Out & About …

… on the North York Moors, or wherever I happen to be.

A Sheep Wash or Something More?

Last Thursday proved quite a trial. We found ourselves trudging along the Miners’ Balcony Path, tracing the contours, with Scot Crag looming above us and Glencoyne below. The wind, oh, it was a fierce adversary, pushing against us with all its might. To make a long tale short, we decided to beat a retreat and gingerly descended the steep grass and scree slope, seeking shelter in the embrace of Glencoyne.

View from the south.

We encountered this structure by chance. Resembling a dam, yet consisting of two parallel walls, it confounded us. The appearance was peculiar indeed. Both walls exhibited signs of battering, with the lower one notably prominent, resulting in a triangular profile. Its purpose eluded us. Could it have served as a reservoir for the farm nestled in the valley below? The notion seemed plausible, but the presence of twin walls remained inexplicable. Was it intended for an earth infill? If so, any such fill has long since been washed away.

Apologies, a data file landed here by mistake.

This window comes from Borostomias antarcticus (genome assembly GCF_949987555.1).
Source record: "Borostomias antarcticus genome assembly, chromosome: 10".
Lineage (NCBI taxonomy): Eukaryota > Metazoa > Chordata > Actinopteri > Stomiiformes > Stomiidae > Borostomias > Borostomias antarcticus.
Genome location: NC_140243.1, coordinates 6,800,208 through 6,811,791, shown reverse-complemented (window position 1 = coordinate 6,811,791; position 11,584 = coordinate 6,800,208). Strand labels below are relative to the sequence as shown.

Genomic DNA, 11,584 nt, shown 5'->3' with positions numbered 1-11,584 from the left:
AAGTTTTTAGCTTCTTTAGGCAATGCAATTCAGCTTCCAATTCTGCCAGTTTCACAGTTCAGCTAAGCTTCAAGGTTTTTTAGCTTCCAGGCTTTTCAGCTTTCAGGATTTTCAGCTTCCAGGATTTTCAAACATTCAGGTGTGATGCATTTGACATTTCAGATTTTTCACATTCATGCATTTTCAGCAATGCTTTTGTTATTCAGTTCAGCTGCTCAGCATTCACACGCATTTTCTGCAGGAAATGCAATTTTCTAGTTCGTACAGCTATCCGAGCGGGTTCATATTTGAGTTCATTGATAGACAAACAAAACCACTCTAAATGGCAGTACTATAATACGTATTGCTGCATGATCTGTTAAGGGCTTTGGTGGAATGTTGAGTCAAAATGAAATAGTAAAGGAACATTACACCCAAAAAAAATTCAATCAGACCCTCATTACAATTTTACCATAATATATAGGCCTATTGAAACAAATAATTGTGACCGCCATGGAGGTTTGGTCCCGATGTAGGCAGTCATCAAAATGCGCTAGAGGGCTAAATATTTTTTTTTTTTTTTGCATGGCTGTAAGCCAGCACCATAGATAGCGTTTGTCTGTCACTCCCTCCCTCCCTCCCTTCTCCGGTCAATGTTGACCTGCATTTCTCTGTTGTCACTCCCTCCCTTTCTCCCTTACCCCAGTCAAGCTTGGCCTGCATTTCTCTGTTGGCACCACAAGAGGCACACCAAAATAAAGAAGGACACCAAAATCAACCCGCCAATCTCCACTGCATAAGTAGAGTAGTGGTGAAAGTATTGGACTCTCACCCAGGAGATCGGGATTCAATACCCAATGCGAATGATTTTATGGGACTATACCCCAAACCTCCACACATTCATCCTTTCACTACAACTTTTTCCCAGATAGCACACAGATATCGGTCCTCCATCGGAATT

The archaeologists propose it might’ve been employed for sheep washing before the widespread adoption of sheep dipping1‘MNA123055 | National Trust Heritage Records’. 2018. Nationaltrust.org.uk <https://heritagerecords.nationaltrust.org.uk/HBSMR/MonRecord.aspx?uid=MNA123055> [accessed 16 March 2024]. However, that doesn’t explain the twin walls. These appear excessive for a mere sheep wash. Additionally, if the aim was to corral the sheep towards the wash, a broader, more funnel-shaped structure would surely have been more practical.

There is clear evidence of a mining history higher up the head. The Greenside Lead Vein emerges in this vicinity, and a passage was excavated into the operations of that mine, although Glencoyne managed to avoid the extensive workings of Glenridding. It seems unlikely that this is associated with that industry.

Our walk along the Miners’ Balcony Path last Thursday was certainly fraught with challenges, but also an intriguing discovery. Battling the fierce wind, we sought refuge in Glencoyne, stumbling upon this mysterious twin-walled structure whose purpose remains unknown. Perhaps it does have a history of bygone animal husbandry.





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